Neutron stars are the densest matter that should “normally” exist (black holes are denser, but they’re really weird, so let’s not count those for now). As the traditional example goes, a single teaspoon of neutron star matter weighs around as much as the entire human race put together — about 100 million tons.
All the matter we see around us seems very dense, but at an atomic level, there’s a lot of empty space. The reason why neutron stars are so dense is that they are composed of closely packed neutrons. If you get rid of all the electrons and only keep the neutrons, you can do that — but you need very special conditions.
A neutron star is the collapsed core of a giant star which (before collapsing) has a mass of around 10-29 solar masses. Astronomers have studied these objects for decades, but many things about them are still not clear. For instance, what really happens to the neutrons — do they become a sort of superfluid that flows freely, or do they break down into subatomic particles? Also, where exactly is the tipping point at which a collapsing star produces a black hole versus a neutron star?
This newly-discovered star could help answer some of those questions.
“Neutron stars are as mysterious as they are fascinating,” said Thankful Cromartie, a graduate student at the University of Virginia and Grote Reber pre-doctoral fellow at the National Radio Astronomy Observatory in Charlottesville, Virginia. “These city-sized objects are essentially ginormous atomic nuclei. They are so massive that their interiors take on weird properties. Finding the maximum mass that physics and nature will allow can teach us a great deal about this otherwise inaccessible realm in astrophysics.” Cromartie carried this work as part of her PhD project.
The star, which is unceremoniously called J0740+6620, is a pulsar — a highly magnetized rotating type of neutron star that emits a beam of electromagnetic radiation. It packs a mass 2.17 times larger than that of our Sun, although it’s only 30 kilometers across. This is very close to the limit of how compact a single object can be without crushing itself into a black hole — as suggested by very recent work on gravitational waves observed from colliding neutron stars.
In order to carry out these measurements, researchers took advantage of one of the main property of pulsars: the special pulse they emit.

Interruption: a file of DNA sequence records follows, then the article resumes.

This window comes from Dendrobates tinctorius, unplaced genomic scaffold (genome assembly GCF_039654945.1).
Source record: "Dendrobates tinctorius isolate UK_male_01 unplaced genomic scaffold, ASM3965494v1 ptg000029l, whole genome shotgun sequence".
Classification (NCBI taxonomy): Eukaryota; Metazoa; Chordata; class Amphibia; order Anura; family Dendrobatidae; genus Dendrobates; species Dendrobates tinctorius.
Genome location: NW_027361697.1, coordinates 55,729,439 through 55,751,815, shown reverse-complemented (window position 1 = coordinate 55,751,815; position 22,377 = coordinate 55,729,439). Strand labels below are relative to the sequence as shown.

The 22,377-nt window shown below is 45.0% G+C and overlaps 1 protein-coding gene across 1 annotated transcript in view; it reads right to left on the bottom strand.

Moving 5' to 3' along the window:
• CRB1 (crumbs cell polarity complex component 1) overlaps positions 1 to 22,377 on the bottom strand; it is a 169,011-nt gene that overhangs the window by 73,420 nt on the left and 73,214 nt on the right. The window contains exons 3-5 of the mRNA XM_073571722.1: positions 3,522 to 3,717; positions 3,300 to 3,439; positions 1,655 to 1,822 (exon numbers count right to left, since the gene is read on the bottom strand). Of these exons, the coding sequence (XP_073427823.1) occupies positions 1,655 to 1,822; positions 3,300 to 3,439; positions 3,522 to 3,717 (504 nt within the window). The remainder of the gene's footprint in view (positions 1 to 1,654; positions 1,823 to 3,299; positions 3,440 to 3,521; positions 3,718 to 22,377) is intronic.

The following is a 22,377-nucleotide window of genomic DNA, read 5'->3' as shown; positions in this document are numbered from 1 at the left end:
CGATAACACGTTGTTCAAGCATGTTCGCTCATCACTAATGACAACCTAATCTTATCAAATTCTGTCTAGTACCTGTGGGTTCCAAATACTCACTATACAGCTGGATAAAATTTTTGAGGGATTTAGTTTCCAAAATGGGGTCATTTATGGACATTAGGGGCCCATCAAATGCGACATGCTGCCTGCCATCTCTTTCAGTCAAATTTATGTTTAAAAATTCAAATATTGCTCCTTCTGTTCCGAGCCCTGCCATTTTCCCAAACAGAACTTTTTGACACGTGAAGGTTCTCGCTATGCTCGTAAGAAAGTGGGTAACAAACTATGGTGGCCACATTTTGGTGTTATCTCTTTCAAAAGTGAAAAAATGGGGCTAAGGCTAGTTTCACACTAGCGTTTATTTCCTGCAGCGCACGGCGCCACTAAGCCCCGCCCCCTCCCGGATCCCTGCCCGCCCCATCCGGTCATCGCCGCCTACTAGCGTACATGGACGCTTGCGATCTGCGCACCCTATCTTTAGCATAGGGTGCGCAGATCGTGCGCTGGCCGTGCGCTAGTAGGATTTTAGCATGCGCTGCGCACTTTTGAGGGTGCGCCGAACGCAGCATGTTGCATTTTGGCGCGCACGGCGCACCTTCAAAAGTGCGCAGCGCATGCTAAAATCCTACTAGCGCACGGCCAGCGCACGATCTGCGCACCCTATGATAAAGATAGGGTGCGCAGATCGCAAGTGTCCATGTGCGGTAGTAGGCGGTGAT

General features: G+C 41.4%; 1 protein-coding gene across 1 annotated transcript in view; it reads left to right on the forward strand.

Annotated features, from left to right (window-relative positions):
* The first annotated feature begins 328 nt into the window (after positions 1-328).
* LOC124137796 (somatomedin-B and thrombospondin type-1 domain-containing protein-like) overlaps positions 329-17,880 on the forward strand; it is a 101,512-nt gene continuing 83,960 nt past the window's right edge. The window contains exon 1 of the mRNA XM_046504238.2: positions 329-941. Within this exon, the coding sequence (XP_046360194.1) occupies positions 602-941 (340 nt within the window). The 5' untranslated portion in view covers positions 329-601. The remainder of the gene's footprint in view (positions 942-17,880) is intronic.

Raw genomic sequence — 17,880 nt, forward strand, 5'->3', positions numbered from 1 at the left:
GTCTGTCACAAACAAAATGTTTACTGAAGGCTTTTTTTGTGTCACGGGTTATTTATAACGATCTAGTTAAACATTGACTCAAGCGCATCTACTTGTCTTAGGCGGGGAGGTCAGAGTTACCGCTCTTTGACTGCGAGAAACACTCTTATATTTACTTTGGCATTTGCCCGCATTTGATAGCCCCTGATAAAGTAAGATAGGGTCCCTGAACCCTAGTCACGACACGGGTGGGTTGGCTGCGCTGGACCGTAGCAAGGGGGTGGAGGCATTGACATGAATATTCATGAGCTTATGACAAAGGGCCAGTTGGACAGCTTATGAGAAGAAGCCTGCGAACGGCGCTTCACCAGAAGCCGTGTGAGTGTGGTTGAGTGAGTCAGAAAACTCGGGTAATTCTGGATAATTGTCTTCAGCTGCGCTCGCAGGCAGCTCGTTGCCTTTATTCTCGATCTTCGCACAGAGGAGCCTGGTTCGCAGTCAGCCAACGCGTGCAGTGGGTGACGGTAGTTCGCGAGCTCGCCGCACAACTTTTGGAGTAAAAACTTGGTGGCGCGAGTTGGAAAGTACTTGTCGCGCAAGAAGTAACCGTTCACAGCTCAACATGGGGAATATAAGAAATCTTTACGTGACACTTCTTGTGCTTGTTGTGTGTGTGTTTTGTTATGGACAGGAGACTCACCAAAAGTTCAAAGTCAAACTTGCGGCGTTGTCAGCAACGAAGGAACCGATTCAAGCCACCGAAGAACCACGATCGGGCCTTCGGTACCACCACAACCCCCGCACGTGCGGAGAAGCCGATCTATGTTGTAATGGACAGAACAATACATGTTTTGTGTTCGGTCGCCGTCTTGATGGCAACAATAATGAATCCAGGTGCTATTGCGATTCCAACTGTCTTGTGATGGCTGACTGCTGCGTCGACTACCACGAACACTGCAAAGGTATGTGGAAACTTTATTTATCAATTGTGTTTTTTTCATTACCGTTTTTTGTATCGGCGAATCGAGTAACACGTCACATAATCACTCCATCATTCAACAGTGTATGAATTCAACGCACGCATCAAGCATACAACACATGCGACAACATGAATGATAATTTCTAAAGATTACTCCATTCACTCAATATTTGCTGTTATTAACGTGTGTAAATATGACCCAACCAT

Pulsars are called this way because they emit two radio beams through their magnetic poles, kind of like how a spinning lighthouse emits light. Since pulsars revolve at dazzling speeds (sometimes, at 24% of the speed of light), the pulses can be used as a sort of cosmic timekeepers. But in itself, this is not enough to accurately calculate the mass of the pulsar.
There’s another property which researchers use to this end: something called the Shapiro delay.
The neutron star has a companion — a white dwarf. As the signal from the pulsars passes the white dwarf, the dwarf’s gravity is just large enough to distort the environment around it, slightly warping the space-time in its vicinity (in accordance with Einstein’s general theory of relativity). This means that the pulses have to travel just a bit more than they should without the gravitational effect — and this extra bit is indicative of the white dwarf’s gravitational pull, and therefore, its mass.
After this, once the mass of the dwarf was calculated, the mass of the pulsar can also be determined precisely through a relatively straightforward process.
This showed that the neutron star is very close to becoming a black hole, but is not quite there.
Researchers say that this environment creates the perfect setup to measure the mass of the neutron star, acting as a cosmic lab. With every such system that they discover, astronomers get a better approximation of when stars become black holes, and when they remain neutron stars.
“The orientation of this binary star system created a fantastic cosmic laboratory,” said Scott Ransom, an astronomer at NRAO and coauthor on the paper. “Neutron stars have this tipping point where their interior densities get so extreme that the force of gravity overwhelms even the ability of neutrons to resist further collapse.
“Each ‘most massive’ neutron star we find brings us closer to identifying that tipping point and helping us to understand the physics of matter at these mindboggling densities.”
The study has been published in Nature Astronomy.